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The role of industry funding for research into the potential health benefits of natural products

Updated: Jun 21, 2021

Published on April 19th, 2021

Professor Andrew Scholey, Director Metavate

Research conducted by Professors Andrew Scholey and Con Stough includes studies into the effects of bioactive nutrients on brain and cognition. These have been funded by international and national competitive grants (NCGs), and from industry. There has been some debate over the role of industry funding - an important issue which needs to be based on facts rather than conjecture.

Should Research into the health benefits of natural products be funded by government?

Government funding of natural health research varies by country. Such funding is rare unless it focuses directly on a) modifying a disease, b) understanding disease mechanisms or c) reducing disease risk.

If we wish to find out whether or not a dietary intervention improves some aspect of health, the choice is often between industry-supported research or no research. It is also not unusual to receive feedback for NCG proposals stating explicitly that, although the science is sound, the research should be supported by industry! Even if this position changed, funding for research is extremely competitive. For example, in Australia the National Medical Research Council (NHMRC) funded around 9.8% of applications for its ‘ideas’ grants (awarded for projects) and 13.3% of ‘investigator’ (awarded to a person) grants. Industry plays an increasingly valuable role in supporting natural health research, so it is vital that this is conducted to the highest possible standards.

Is industry funded research inherently more biased than government funded research?

For academics, the motivations for conducting industry-funded research are the same as for any funding. The research is subject to the same peer-review processes prior to publication in high impact journals. The requirements for research to support health claims from nutritional interventions and the like have varying levels of stringency in the USA, Europe and Australia, but all trials should be conducted to the standards of Good Clinical Practice. This involves registering the study on a public clinical trials registry such as the Australian New Zealand Clinical Trials Registry or

The listing for a given trial identifies the primary variable(s) to ensure that Type 1 errors (‘false positives’) are not misreported as reflecting the primary research question. Type 1 errors can occur when there are multiple outcomes (although of course they can be positive or negative). For this reason, industry-sponsored trials routinely use third party biostatisticians who follow a pre-determined statistical plan. Typically, the studies are monitored by independent auditors to ensure data integrity. These processes are time consuming; resource heavy and not always pleasant but good researchers welcome the rigour they bring to research. Ironically, most studies funded by NGC schemes are not always subjected to the same level of scrutiny.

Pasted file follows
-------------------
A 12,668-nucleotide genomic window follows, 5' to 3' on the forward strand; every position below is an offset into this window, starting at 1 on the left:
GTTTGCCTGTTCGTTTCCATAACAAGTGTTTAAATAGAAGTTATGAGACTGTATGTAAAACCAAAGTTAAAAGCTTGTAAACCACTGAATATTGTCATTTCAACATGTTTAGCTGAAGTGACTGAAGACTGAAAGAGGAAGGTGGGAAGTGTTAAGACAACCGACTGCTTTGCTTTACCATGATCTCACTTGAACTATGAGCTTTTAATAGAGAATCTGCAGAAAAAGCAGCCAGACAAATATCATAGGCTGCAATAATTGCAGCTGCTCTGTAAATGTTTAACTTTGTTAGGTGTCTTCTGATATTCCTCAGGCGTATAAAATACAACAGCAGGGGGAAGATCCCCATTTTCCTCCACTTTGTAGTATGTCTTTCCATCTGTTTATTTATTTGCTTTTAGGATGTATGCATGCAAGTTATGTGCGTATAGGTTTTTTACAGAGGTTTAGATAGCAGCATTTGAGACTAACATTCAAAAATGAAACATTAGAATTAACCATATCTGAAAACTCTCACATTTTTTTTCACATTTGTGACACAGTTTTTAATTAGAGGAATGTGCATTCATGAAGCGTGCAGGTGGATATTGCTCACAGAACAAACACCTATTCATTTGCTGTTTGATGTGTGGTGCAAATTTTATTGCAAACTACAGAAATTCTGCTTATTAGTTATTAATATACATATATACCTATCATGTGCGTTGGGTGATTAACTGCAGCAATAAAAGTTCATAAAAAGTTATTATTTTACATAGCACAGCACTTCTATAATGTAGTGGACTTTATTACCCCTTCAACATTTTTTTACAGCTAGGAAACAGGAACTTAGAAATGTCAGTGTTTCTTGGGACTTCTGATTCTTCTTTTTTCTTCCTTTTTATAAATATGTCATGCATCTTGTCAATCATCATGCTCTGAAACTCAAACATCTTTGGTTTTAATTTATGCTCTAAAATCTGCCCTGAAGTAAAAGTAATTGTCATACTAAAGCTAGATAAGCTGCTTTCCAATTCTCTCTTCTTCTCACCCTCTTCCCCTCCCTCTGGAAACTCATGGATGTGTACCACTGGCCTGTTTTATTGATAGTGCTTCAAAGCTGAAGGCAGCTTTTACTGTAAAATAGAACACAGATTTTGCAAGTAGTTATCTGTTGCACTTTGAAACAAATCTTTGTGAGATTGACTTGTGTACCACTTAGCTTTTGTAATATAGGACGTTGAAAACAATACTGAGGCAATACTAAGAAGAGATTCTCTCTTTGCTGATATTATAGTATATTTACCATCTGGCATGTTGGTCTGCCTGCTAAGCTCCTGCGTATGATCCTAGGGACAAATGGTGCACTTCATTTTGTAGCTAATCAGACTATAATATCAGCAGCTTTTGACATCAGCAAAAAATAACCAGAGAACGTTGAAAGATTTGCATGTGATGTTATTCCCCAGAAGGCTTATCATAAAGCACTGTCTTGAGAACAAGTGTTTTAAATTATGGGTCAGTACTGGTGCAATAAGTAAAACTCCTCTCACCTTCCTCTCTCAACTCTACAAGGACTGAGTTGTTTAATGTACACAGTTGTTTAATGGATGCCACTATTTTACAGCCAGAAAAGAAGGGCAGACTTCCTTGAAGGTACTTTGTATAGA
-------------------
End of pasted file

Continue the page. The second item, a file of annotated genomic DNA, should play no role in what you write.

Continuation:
Perhaps there are researchers who (consciously or unconsciously) put a positive spin on industry-sponsored studies. Equally is there any reason to think that the reporting of NGC-sponsored research can be (consciously or unconsciously) biased to avoid being amongst the 87% or more of non-funded applications in the next round? Researchers’ value to industry lies in the very fact that they are unbiased. In order to maintain rigour, researchers in this area have an obligation to report negative and/or null findings, indeed this is often written into the research contract. While statements made for the purposes of marketing can be appallingly misleading, this is completely independent of the science undertaken to evaluate the efficacy (or not) of products. It is essential to conduct double-blind, placebo-controlled trials which are rigorous enough to be published in the same peer-reviewed journals as mainstream drug research. The peer reviewers are aware of funding sources and judge the research accordingly on its merit. The funding landscape for natural health research is becoming increasingly sophisticated, to paint it simply in terms of ‘government good/industry bad’ is intellectually lazy and does nothing to help scientific progress or, more importantly translation to public health benefits.

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